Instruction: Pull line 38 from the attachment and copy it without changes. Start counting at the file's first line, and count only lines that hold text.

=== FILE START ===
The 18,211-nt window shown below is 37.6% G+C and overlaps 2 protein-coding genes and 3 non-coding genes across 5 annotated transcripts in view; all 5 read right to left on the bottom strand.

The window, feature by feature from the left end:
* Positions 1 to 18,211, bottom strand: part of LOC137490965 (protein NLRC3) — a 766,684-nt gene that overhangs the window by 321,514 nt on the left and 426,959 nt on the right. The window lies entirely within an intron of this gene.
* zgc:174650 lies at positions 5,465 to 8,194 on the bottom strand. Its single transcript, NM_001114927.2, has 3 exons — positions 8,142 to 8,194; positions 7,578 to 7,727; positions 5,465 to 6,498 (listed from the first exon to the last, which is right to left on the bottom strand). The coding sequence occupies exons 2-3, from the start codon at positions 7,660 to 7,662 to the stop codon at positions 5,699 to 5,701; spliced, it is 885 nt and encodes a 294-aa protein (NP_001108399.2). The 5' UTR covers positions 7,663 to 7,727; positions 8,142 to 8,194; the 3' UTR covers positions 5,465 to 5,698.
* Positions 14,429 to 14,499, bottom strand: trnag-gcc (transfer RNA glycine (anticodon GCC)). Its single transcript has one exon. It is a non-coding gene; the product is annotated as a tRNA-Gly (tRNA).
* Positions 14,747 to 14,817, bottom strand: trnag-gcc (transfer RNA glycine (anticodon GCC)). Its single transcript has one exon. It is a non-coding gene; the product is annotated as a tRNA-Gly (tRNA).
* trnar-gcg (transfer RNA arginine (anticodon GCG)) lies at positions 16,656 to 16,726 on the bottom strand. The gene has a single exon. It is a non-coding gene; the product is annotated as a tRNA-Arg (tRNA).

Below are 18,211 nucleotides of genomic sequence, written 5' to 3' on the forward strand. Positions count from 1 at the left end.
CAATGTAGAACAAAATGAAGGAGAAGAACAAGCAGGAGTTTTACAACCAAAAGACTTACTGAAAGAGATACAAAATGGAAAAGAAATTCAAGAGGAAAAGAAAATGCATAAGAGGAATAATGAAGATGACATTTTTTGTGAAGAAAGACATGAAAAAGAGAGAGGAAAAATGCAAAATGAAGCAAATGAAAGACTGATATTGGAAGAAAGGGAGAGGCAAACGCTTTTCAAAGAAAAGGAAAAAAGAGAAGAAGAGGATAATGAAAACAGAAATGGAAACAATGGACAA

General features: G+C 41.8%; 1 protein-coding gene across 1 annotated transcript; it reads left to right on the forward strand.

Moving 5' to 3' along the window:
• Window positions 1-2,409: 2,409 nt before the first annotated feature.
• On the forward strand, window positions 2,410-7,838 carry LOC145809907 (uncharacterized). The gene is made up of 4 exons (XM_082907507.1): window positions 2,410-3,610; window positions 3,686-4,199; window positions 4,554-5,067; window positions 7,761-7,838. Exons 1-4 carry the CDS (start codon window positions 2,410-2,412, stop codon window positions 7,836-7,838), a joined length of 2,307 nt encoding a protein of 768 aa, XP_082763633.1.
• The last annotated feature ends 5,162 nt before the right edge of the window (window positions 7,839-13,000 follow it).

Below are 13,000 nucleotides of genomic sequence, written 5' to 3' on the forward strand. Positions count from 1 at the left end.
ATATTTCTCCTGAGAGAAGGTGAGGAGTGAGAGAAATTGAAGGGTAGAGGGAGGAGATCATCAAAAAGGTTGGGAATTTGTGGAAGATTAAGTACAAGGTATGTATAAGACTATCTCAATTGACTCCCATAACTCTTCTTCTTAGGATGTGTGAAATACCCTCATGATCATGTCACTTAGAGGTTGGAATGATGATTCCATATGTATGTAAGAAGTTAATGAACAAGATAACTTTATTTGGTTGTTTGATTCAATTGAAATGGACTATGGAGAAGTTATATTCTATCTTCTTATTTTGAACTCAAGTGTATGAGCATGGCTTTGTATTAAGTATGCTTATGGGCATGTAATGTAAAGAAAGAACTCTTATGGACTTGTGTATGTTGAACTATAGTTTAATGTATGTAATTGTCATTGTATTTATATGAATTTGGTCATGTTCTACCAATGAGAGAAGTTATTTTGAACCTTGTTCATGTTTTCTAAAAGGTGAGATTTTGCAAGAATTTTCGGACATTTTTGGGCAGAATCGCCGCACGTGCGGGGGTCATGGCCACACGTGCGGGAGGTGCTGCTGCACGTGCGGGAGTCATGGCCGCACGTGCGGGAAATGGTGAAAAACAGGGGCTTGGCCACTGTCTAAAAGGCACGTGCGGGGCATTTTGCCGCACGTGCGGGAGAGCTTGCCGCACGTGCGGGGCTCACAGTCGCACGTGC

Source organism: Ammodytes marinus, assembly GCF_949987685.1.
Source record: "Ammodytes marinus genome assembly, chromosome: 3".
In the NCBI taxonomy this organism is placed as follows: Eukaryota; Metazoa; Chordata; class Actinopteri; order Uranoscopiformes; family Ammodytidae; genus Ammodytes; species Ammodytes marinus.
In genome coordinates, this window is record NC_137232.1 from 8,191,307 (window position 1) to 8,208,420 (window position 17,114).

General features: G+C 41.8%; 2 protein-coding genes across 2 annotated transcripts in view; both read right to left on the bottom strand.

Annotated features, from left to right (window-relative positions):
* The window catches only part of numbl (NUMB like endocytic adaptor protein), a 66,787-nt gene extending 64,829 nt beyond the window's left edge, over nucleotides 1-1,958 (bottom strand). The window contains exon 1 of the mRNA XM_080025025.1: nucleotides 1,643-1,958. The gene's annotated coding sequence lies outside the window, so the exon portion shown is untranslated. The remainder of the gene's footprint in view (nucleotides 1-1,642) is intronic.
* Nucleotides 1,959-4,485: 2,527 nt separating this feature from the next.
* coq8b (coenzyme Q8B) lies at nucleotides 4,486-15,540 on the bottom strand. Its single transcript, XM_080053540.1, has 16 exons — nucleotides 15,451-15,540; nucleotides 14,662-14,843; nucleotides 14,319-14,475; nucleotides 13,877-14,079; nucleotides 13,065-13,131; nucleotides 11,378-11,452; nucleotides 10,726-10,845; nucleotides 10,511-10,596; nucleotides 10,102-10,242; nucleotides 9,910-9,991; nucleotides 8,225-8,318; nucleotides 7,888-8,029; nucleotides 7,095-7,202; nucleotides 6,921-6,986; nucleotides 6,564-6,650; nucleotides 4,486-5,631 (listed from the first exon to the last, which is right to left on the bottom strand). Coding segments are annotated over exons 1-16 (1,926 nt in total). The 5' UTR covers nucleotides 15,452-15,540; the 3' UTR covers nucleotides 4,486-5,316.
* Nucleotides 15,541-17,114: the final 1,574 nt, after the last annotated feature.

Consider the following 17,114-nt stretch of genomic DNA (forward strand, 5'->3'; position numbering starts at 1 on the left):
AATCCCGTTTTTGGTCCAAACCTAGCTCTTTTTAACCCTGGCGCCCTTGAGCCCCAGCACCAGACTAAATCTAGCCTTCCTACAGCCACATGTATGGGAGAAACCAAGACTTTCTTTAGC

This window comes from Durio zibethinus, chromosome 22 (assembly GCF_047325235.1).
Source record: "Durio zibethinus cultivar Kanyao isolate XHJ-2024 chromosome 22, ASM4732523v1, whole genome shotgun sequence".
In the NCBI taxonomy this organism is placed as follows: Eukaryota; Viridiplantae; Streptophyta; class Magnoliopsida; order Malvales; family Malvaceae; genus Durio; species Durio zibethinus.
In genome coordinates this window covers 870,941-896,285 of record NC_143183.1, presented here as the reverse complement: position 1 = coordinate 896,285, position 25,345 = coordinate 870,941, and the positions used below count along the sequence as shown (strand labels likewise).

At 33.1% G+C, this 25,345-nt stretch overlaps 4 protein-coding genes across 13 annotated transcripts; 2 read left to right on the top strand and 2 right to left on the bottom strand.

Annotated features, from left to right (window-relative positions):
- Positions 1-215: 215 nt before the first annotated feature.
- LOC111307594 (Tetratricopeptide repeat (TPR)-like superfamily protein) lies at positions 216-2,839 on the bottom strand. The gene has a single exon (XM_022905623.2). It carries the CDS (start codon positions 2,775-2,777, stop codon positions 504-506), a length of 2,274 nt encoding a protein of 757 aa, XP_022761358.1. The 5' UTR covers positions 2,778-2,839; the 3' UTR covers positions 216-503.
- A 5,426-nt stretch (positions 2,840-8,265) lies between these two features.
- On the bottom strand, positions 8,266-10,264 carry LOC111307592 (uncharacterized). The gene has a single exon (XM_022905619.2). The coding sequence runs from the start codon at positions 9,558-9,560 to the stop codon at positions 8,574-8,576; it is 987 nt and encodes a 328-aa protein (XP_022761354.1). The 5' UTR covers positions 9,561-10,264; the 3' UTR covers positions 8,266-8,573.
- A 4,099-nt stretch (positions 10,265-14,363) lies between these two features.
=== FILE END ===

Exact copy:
- On the bottom strand, positions 8,266-10,264 carry LOC111307592 (uncharacterized). The gene has a single exon (XM_022905619.2). The coding sequence runs from the start codon at positions 9,558-9,560 to the stop codon at positions 8,574-8,576; it is 987 nt and encodes a 328-aa protein (XP_022761354.1). The 5' UTR covers positions 9,561-10,264; the 3' UTR covers positions 8,266-8,573.